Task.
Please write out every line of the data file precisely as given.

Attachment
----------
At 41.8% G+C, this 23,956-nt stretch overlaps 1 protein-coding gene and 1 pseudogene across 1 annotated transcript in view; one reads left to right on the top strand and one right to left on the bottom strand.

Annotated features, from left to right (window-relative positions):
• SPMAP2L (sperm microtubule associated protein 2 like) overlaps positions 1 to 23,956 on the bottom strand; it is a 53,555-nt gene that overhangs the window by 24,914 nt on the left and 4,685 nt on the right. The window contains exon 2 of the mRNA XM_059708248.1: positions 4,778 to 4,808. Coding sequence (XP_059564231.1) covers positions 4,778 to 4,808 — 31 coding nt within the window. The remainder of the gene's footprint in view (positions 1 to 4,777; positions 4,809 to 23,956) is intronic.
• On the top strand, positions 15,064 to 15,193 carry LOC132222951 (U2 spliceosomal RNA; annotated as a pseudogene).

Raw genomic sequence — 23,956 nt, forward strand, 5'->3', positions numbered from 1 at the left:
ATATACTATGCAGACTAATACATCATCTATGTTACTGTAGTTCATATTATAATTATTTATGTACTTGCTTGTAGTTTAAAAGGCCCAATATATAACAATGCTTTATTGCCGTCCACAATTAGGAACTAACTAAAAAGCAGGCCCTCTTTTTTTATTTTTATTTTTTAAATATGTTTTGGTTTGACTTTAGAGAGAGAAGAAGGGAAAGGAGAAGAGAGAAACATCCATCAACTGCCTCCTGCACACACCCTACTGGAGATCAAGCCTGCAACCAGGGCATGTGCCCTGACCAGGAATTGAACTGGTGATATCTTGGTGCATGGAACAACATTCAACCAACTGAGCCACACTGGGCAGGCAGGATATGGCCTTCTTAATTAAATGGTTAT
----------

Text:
At 41.8% G+C, this 23,956-nt stretch overlaps 1 protein-coding gene and 1 pseudogene across 1 annotated transcript in view; one reads left to right on the top strand and one right to left on the bottom strand.

Annotated features, from left to right (window-relative positions):
• SPMAP2L (sperm microtubule associated protein 2 like) overlaps positions 1 to 23,956 on the bottom strand; it is a 53,555-nt gene that overhangs the window by 24,914 nt on the left and 4,685 nt on the right. The window contains exon 2 of the mRNA XM_059708248.1: positions 4,778 to 4,808. Coding sequence (XP_059564231.1) covers positions 4,778 to 4,808 — 31 coding nt within the window. The remainder of the gene's footprint in view (positions 1 to 4,777; positions 4,809 to 23,956) is intronic.
• On the top strand, positions 15,064 to 15,193 carry LOC132222951 (U2 spliceosomal RNA; annotated as a pseudogene).

Raw genomic sequence — 23,956 nt, forward strand, 5'->3', positions numbered from 1 at the left:
ATATACTATGCAGACTAATACATCATCTATGTTACTGTAGTTCATATTATAATTATTTATGTACTTGCTTGTAGTTTAAAAGGCCCAATATATAACAATGCTTTATTGCCGTCCACAATTAGGAACTAACTAAAAAGCAGGCCCTCTTTTTTTATTTTTATTTTTTAAATATGTTTTGGTTTGACTTTAGAGAGAGAAGAAGGGAAAGGAGAAGAGAGAAACATCCATCAACTGCCTCCTGCACACACCCTACTGGAGATCAAGCCTGCAACCAGGGCATGTGCCCTGACCAGGAATTGAACTGGTGATATCTTGGTGCATGGAACAACATTCAACCAACTGAGCCACACTGGGCAGGCAGGATATGGCCTTCTTAATTAAATGGTTAT